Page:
Istituto Nazionale di Oceanografia e di Geofisica Sperimentale, Udine
http://www.crs.ogs.trieste.it
INGV Sezione di Milano – directory index
http://emidius.mi.ingv.it
Website for the dissemination of seismological data of long-term
Universita di Trieste, Italia (Dipartimento di Scienze della Terra):
http://www.dst.univ.trieste.it/seismology.html
Seismology Group
International Centre for Theoretical Physics, Trieste, Italy (Structure and non-linear dynamics of the earth group):
http://www.ictp.it/
Founded in 1964 by the late Nobel Laureate Abdus Salam, ICTP seeks to accomplish its mandate by providing scientists from developing countries with the continuing education and skills that they need to enjoy long and productive careers. ICTP has been a major force in stemming the scientific brain drain from the developing world.
Osservatorio Geofisico Sperimentale di Macerata, Italy:
http://www.geofisico.it
Network of Autonomously Recording Seismographs – NARS, Utrecht University, The Netherlands
http://www.geo.uu.nl/Research/Seismology/nars/
NARS is a mobile seismic network operated by the seismology group of the Faculty of Geosciences. Recently 20 stations were deployed in the NARS-Netherlands project (2008-2012) and we participated with 10 stations in the Spanish IberArray project. Currently we are setting up a temporary network in Botswana. In previous projects between 1983 and 2008 our broadband stations were deployed in different configurations in Europe and Mexico.
NORSAR (Research Council of Norway):
http://www.norsar.no
NORSAR is an internationally recognized, independent, not-for-profit, research foundation within the field of geo-science providing advanced, innovative products and solutions to customers in the public and private sectors.
Polish Academy of Sciences of Institute of Geophysics, Warszawa, Poland:
http://igf.edu.pl/
Institute of Geophysics Polish Academy of Sciences (PAS) is a scientific institution that represents the mainstream of Polish basic research in the physics of the Earth. PAS is the sole institution in the country that leads the global monitoring of the geophysical fields of seismology, geomagnetism and selected elements of atmospheric physics.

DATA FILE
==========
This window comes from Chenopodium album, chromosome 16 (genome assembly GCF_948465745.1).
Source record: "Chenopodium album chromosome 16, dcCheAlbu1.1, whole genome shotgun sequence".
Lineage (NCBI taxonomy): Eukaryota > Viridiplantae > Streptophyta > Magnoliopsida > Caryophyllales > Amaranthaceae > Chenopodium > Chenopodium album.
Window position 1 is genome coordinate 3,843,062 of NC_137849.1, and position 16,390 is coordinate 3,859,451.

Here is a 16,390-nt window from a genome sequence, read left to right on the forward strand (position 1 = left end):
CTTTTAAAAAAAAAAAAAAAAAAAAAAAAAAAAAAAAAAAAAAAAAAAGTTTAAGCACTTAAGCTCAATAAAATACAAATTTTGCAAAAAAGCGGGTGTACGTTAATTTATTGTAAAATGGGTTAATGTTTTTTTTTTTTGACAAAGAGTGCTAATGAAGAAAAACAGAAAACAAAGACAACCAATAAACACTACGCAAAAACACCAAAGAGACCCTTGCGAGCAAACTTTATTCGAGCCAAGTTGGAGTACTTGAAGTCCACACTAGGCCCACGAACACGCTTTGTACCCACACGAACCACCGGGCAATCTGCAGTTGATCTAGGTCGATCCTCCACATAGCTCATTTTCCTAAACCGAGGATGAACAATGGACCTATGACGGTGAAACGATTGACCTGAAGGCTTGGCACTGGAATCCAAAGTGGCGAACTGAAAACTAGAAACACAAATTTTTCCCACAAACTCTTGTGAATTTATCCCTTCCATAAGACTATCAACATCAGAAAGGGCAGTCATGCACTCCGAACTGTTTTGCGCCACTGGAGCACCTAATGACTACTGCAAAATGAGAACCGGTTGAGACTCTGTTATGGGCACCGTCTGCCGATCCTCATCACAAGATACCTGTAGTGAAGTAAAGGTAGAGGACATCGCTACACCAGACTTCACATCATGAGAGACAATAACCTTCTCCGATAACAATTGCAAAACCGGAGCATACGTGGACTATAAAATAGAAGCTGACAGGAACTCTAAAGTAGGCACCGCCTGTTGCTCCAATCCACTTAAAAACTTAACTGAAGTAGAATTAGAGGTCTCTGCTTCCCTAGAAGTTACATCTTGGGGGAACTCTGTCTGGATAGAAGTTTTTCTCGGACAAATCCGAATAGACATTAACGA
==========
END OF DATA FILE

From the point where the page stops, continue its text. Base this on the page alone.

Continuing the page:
Instituto Geofisico do Infante D. Luis, Portugal
http://idl.ul.pt
Romania National Institute for Earth Physics (RONIEP):
http://www.infp.ro
Founded in February of 1977, the Center for Earth Physics (CFP) following union Seismology Department of the Institute of Geology and Geophysics Geodynamics Laboratory of Romania with the Romanian Academy.
Russian Academy of Sciences. Geophysical Survey. Obninsk
http://www.gsras.ru/
Geophysical Survey of the Russian Academy of Sciences (GS RAS) was established on the basis of expert expedition of the Joint Institute of Physics of the Earth. O. Schmidt RAS in accordance with the Decree of the Presidium of the Russian Academy of Sciences, number 107, dated May 31, 1994, pursuant to the decision of the Government of the Russian Federation № 444 of May 11, 1993
Swedish National Seismological Network, Uppsala:
http://snsn.geofys.uu.se
Swiss Seismological Service, ETH Zurich (Europe and world-wide catalogs and maps):
http://www.seismo.ethz.ch
The Swiss Seismological Service (SED) at ETH Zurich is the federal agency responsible for earthquakes. On whose behalf he monitors the seismic activity in Switzerland and in neighboring countries and assesses the risk of earthquakes in Switzerland.
Kandilli Observatory and Earthquake Research Institute (Turkey):
http://www.koeri.boun.edu.tr
Ministry of Public Works and Settlement, Earthquake Research Department, Republic of Turkey:
http://www.deprem.gov.tr/sarbis/Shared/Default.aspx
Turkey Prime Ministry of Disaster And Emergency Management Department
British Geological Survey, Global Seismology Research Group:
http://www.earthquakes.bgs.ac.uk/
The BGS Earthquake Seismology Team is the UK’s national earthquake monitoring agency. We operate a network of sensors across the UK to monitor both British and overseas earthquakes, and provide objective information to government, industry and public.
Edinburgh, Scotland: